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Records: Superintendent lied to jury investigating massacre

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In this March 5, 2019 photo, Broward County Schools Superintendent Robert Runcie waits for the start of a meeting of the Broward County School Board  in Fort Lauderdale, Fla.  The superintendent of the Florida school district where 17 students and staff died in a 2018 high school massacre has been arrested on a perjury charge. Jail records show Broward County Schools Superintendent  Runcie was arrested Wednesday, April 21, 2021 by the Florida Department of Law Enforcement.
In this March 5, 2019 photo, Broward County Schools Superintendent Robert Runcie waits for the start of a meeting of the Broward County School Board in Fort Lauderdale, Fla. The superintendent of the Florida school district where 17 students and staff died in a 2018 high school massacre has been arrested on a perjury charge. Jail records show Broward County Schools Superintendent Runcie was arrested Wednesday, April 21, 2021 by the Florida Department of Law Enforcement. (AP Photo/Lynne Sladky) Photo Gallery

FORT LAUDERDALE, Fla. — The superintendent of the Florida school district where 17 students and staff died in a 2018 high school massacre was arrested Wednesday after investigators said he lied to a grand jury investigating events surrounding the shooting.

Broward County Schools Superintendent Robert Runcie was arrested by the Florida Department of Law Enforcement at district headquarters and charged with perjury in an official proceeding, which is a felony punishable by up to five years in prison.

According to an indictment issued by the grand jury last week and released after Runcie’s arrest, the superintendent lied when he testified before the panel three weeks ago. It is investigating whether districts are following school safety laws, including those implemented after the Feb. 14, 2018, slayings.

The grand jury is also investigating whether:

— Public agencies are using state safety grants for other purposes.

— Broward school officials misappropriated millions of dollars from a bond measure aimed at improving campus safety that was approved by county voters before the shooting.

— Officials intentionally underreported on-campus crimes committed by students.

The indictment gives no details on how Runcie allegedly lied or on what subject. To prove perjury, prosecutors must show Runcie knew his statements were false and not just a mistake.

Jail records do not show if Runcie, 59, has an attorney and he did not immediately respond to a message left Wednesday with a family member. He was released on his own recognizance.

Rosalind Osgood, chair of the Broward County school board, issued a statement Wednesday saying the district “will provide transparency, accountability and integrity as we continue to focus on delivering the highest quality educational experience for our students, teachers and staff.”

The statement did not say whether Runcie has been suspended and the district did not immediately respond to an email asking that question. Broward County is the nation’s sixth-largest school district with more than 270,000 students.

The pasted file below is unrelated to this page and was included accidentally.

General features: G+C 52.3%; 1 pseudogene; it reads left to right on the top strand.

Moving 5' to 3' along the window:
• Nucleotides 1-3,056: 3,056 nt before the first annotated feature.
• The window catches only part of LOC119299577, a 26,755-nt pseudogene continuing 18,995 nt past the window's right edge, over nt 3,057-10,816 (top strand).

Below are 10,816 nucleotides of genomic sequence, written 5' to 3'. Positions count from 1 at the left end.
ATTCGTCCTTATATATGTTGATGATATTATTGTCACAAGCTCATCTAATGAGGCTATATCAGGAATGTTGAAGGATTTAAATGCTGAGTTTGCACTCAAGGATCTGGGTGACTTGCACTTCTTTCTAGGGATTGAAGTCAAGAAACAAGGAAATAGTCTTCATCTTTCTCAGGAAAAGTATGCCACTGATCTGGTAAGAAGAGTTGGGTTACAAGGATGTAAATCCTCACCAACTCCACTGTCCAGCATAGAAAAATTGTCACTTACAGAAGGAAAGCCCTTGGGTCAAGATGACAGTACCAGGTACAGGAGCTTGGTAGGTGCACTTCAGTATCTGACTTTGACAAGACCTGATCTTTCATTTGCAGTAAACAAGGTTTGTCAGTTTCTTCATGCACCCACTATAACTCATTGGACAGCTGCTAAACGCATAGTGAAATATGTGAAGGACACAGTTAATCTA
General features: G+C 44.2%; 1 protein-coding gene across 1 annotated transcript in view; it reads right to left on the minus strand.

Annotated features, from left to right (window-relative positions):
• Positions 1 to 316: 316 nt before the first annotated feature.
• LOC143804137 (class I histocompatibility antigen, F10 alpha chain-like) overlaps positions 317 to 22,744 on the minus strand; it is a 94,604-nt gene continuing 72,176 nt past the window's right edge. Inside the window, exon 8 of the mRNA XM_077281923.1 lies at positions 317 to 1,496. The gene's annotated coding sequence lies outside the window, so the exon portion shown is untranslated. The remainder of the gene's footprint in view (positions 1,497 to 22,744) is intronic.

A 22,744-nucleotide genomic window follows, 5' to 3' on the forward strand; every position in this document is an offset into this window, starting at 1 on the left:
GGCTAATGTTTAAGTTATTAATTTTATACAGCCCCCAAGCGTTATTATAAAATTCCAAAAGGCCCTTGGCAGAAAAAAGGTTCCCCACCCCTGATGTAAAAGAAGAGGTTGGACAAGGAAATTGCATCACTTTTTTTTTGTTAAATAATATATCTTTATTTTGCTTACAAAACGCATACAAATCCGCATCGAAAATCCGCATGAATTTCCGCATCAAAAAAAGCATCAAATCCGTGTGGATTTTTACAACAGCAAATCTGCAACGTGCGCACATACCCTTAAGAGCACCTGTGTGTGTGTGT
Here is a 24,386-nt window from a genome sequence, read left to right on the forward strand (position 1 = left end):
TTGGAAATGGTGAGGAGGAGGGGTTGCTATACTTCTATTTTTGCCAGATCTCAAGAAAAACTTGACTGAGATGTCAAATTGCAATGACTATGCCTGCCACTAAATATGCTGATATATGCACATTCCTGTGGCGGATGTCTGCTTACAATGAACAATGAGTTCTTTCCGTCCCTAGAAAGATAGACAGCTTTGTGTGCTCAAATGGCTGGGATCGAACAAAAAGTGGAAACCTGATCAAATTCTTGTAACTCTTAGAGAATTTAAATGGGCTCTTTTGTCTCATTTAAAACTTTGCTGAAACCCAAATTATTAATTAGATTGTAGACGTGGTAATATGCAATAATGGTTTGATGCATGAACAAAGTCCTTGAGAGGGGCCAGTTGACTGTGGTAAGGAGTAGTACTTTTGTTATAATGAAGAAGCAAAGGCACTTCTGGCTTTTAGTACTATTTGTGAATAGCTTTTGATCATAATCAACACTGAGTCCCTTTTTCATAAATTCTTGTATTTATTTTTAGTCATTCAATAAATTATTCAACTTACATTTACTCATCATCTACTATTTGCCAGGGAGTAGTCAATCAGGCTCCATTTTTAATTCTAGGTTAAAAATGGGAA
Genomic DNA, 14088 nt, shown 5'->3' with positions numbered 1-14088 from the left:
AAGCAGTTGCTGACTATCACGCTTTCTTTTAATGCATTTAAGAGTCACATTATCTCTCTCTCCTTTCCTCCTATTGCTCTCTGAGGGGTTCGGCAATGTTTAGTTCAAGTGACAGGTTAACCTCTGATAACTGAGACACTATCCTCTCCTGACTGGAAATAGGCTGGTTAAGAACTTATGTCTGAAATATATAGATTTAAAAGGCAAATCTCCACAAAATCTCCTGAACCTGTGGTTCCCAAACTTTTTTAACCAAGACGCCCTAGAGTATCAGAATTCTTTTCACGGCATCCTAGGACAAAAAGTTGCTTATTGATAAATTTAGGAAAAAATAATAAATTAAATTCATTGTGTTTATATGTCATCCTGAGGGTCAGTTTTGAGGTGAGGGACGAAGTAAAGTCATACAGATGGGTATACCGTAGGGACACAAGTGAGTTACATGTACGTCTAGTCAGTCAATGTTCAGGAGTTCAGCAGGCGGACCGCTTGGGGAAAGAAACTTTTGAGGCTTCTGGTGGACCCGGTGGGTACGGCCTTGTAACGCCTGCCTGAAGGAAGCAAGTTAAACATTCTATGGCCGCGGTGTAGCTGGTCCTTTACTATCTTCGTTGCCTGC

Also arrested Wednesday was Barbara Myrick, the school district’s attorney. Myrick, 72, is accused of unlawfully disclosing grand jury proceedings. Her indictment also did not disclose details. It could not be immediately determined if she has an attorney. One Broward administrator was previously arrested for allegedly rigging contracts with vendors and accepting bribes. He has plead not guilty.

Runcie came into the national spotlight after the massacre when some parents criticized him for programs they felt had been lenient toward the shooter.

Runcie, by a 6-3 vote, survived a 2019 motion by the school board that sought to have him removed. The attempt was led by Lori Alhadef, who was elected to the board after her 14-year-old daughter, Alyssa, was killed in the shooting.

The superintendent’s critics said crimes, bullying and other school problems were routinely underreported by Stoneman Douglas and other district schools and few did voluntary security assessments. Stoneman Douglas reported zero incidents of bullying among its 3,200 students between 2014 and 2017 and three incidents of vandalism, for example.

Another target of criticism has been the district’s Promise Program, a student disciplinary system Runcie instituted shortly after he began as superintendent in 2011. Under Promise, students who fight or commit petty vandalism, theft, harassment or other minor crimes, are referred to an off-campus site for up to 10 days instead of the courts.

Critics say Promise created a lenient atmosphere that allowed shooting suspect Nikolas Cruz to briefly attend Stoneman Douglas a year before the massacre despite a history of fights, threats and behavioral problems. The district says while the program needed changes, it was a success overall.

Alhadef did not immediately return a call Wednesday seeking comment.

Runcie’s supporters have praised him for increasing the district’s graduation rate, improving schools districtwide and reaching out to minority communities.

Tony Montalto, president of the group that represents Marjory Stoneman Douglas victims’ families, said Wednesday he is “thankful” that Florida Gov. Ron DeSantis ordered the grand jury investigation into the district and its handling of the massacre.

“It is important that we get the facts about what happened and then hold those responsible accountable and implement positive change,” said Montalto, whose 14-year-old daughter Gina died in the shooting.

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